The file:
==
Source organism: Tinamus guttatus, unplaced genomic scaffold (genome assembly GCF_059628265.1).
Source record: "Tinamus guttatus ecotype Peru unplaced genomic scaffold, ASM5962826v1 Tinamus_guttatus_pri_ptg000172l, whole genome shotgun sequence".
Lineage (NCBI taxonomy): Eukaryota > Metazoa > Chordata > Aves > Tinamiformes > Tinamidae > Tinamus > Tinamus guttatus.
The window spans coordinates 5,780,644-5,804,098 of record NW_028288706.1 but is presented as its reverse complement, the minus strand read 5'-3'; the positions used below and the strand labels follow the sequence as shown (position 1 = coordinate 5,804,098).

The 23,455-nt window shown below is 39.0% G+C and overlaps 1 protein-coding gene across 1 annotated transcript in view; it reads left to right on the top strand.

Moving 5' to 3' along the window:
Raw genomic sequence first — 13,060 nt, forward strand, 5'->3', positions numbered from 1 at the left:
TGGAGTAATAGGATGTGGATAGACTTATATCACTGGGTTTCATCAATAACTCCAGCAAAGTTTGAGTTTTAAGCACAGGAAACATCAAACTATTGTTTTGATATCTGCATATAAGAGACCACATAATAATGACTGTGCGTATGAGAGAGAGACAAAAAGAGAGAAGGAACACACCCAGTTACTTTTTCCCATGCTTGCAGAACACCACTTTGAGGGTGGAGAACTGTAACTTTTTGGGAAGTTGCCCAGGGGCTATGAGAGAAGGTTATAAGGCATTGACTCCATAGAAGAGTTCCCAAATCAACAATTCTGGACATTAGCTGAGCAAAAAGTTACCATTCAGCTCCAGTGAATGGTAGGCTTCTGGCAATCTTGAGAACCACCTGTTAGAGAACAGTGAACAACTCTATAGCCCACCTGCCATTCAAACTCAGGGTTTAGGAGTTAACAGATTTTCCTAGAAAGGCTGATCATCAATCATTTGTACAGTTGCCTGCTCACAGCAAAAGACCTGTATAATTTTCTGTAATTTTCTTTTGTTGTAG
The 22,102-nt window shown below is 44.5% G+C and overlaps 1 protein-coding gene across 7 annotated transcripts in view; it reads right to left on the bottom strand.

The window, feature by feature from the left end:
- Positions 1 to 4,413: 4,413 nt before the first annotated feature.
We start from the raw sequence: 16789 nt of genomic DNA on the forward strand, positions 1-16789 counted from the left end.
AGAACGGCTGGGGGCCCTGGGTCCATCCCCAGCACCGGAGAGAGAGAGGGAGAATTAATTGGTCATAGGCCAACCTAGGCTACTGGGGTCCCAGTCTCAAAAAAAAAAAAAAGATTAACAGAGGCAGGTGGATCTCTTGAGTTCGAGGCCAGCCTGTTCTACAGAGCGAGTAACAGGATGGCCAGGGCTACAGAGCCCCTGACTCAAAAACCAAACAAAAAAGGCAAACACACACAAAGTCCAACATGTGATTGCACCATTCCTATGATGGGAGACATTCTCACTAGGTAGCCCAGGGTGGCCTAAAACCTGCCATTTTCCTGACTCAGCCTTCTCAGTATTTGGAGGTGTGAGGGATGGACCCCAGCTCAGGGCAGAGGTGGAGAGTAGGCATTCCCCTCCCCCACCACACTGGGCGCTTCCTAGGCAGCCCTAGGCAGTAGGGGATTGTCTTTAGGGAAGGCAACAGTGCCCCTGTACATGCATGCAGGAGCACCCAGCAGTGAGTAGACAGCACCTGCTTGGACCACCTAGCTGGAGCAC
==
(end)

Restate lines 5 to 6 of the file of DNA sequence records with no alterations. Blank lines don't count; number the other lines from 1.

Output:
The 23,455-nt window shown below is 39.0% G+C and overlaps 1 protein-coding gene across 1 annotated transcript in view; it reads left to right on the top strand.

Moving 5' to 3' along the window: